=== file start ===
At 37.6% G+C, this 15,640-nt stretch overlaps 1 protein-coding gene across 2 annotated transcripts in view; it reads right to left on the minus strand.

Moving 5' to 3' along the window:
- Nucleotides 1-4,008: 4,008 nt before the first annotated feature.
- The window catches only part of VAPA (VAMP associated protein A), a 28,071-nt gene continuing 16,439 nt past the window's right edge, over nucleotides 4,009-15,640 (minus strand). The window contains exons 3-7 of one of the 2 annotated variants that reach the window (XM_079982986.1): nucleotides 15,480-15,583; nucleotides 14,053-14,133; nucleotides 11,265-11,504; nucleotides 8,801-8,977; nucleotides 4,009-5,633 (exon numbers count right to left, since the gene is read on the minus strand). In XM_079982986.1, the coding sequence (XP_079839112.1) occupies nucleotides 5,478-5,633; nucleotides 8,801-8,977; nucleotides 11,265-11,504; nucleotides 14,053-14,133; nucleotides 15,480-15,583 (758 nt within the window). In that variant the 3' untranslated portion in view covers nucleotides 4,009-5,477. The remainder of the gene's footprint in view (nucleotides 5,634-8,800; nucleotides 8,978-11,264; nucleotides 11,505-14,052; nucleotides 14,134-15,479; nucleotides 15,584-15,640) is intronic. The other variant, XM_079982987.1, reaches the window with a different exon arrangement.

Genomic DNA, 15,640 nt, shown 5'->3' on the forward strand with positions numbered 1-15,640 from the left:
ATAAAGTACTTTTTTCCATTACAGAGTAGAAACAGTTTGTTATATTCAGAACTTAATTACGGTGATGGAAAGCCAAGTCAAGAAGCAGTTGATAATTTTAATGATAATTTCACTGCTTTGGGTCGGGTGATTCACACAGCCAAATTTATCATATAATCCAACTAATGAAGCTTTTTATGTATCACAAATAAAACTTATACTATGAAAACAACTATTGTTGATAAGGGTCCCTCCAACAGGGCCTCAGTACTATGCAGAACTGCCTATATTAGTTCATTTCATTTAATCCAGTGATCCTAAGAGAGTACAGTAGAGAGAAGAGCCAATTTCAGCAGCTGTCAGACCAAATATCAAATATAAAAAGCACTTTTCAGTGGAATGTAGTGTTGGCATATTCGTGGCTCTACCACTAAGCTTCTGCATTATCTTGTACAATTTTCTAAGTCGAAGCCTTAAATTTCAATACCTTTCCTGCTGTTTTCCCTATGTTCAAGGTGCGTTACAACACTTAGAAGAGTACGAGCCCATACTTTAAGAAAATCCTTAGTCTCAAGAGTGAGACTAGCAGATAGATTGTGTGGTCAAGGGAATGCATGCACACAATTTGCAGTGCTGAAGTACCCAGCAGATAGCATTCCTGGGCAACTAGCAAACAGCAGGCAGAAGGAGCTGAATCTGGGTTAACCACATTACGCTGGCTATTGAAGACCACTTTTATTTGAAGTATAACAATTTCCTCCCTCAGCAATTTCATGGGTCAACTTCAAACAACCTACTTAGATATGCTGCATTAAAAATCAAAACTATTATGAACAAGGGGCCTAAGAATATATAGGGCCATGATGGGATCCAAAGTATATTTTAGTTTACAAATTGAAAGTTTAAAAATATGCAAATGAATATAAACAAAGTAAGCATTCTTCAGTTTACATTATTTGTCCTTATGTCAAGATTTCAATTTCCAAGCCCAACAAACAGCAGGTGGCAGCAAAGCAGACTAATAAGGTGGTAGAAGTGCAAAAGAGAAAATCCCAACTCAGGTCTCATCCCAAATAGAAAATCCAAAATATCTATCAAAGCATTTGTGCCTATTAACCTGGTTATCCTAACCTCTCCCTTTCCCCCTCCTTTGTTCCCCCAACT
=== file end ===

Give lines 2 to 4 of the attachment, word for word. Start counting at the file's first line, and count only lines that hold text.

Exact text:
Moving 5' to 3' along the window:
- Nucleotides 1-4,008: 4,008 nt before the first annotated feature.
- The window catches only part of VAPA (VAMP associated protein A), a 28,071-nt gene continuing 16,439 nt past the window's right edge, over nucleotides 4,009-15,640 (minus strand). The window contains exons 3-7 of one of the 2 annotated variants that reach the window (XM_079982986.1): nucleotides 15,480-15,583; nucleotides 14,053-14,133; nucleotides 11,265-11,504; nucleotides 8,801-8,977; nucleotides 4,009-5,633 (exon numbers count right to left, since the gene is read on the minus strand). In XM_079982986.1, the coding sequence (XP_079839112.1) occupies nucleotides 5,478-5,633; nucleotides 8,801-8,977; nucleotides 11,265-11,504; nucleotides 14,053-14,133; nucleotides 15,480-15,583 (758 nt within the window). In that variant the 3' untranslated portion in view covers nucleotides 4,009-5,477. The remainder of the gene's footprint in view (nucleotides 5,634-8,800; nucleotides 8,978-11,264; nucleotides 11,505-14,052; nucleotides 14,134-15,479; nucleotides 15,584-15,640) is intronic. The other variant, XM_079982987.1, reaches the window with a different exon arrangement.